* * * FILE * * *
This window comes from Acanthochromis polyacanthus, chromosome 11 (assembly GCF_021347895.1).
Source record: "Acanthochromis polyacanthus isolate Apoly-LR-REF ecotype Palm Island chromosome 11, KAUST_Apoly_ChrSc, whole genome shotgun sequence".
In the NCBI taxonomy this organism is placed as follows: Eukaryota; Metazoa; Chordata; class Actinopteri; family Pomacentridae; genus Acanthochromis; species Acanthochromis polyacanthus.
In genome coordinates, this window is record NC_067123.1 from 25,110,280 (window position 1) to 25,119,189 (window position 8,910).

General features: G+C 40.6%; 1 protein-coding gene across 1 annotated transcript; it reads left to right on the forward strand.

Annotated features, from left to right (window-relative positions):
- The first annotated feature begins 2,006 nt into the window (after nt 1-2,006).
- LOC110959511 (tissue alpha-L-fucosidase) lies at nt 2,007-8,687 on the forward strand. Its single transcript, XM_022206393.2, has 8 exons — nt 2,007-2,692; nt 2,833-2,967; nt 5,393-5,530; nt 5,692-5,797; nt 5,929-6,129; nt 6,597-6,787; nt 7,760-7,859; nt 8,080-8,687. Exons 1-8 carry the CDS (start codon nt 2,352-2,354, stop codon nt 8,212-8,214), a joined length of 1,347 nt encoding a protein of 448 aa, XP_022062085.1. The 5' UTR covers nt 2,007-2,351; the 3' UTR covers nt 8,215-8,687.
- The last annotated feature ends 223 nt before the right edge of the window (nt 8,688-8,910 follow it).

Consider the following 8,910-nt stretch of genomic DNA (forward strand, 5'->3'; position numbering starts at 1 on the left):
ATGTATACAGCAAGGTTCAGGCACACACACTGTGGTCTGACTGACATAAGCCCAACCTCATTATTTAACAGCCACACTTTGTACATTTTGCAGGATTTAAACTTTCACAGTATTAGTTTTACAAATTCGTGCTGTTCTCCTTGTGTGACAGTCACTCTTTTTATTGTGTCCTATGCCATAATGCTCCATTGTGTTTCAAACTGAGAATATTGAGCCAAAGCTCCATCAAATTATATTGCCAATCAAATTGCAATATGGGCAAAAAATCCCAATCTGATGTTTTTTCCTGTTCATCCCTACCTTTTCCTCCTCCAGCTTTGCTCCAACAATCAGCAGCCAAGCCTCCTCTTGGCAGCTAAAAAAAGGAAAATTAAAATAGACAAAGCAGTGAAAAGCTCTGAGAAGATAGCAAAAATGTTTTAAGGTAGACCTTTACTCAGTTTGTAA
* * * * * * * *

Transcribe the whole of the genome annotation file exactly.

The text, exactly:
This window comes from Acanthochromis polyacanthus, chromosome 11 (assembly GCF_021347895.1).
Source record: "Acanthochromis polyacanthus isolate Apoly-LR-REF ecotype Palm Island chromosome 11, KAUST_Apoly_ChrSc, whole genome shotgun sequence".
In the NCBI taxonomy this organism is placed as follows: Eukaryota; Metazoa; Chordata; class Actinopteri; family Pomacentridae; genus Acanthochromis; species Acanthochromis polyacanthus.
In genome coordinates, this window is record NC_067123.1 from 25,110,280 (window position 1) to 25,119,189 (window position 8,910).

General features: G+C 40.6%; 1 protein-coding gene across 1 annotated transcript; it reads left to right on the forward strand.

Annotated features, from left to right (window-relative positions):
- The first annotated feature begins 2,006 nt into the window (after nt 1-2,006).
- LOC110959511 (tissue alpha-L-fucosidase) lies at nt 2,007-8,687 on the forward strand. Its single transcript, XM_022206393.2, has 8 exons — nt 2,007-2,692; nt 2,833-2,967; nt 5,393-5,530; nt 5,692-5,797; nt 5,929-6,129; nt 6,597-6,787; nt 7,760-7,859; nt 8,080-8,687. Exons 1-8 carry the CDS (start codon nt 2,352-2,354, stop codon nt 8,212-8,214), a joined length of 1,347 nt encoding a protein of 448 aa, XP_022062085.1. The 5' UTR covers nt 2,007-2,351; the 3' UTR covers nt 8,215-8,687.
- The last annotated feature ends 223 nt before the right edge of the window (nt 8,688-8,910 follow it).

Consider the following 8,910-nt stretch of genomic DNA (forward strand, 5'->3'; position numbering starts at 1 on the left):
ATGTATACAGCAAGGTTCAGGCACACACACTGTGGTCTGACTGACATAAGCCCAACCTCATTATTTAACAGCCACACTTTGTACATTTTGCAGGATTTAAACTTTCACAGTATTAGTTTTACAAATTCGTGCTGTTCTCCTTGTGTGACAGTCACTCTTTTTATTGTGTCCTATGCCATAATGCTCCATTGTGTTTCAAACTGAGAATATTGAGCCAAAGCTCCATCAAATTATATTGCCAATCAAATTGCAATATGGGCAAAAAATCCCAATCTGATGTTTTTTCCTGTTCATCCCTACCTTTTCCTCCTCCAGCTTTGCTCCAACAATCAGCAGCCAAGCCTCCTCTTGGCAGCTAAAAAAAGGAAAATTAAAATAGACAAAGCAGTGAAAAGCTCTGAGAAGATAGCAAAAATGTTTTAAGGTAGACCTTTACTCAGTTTGTAA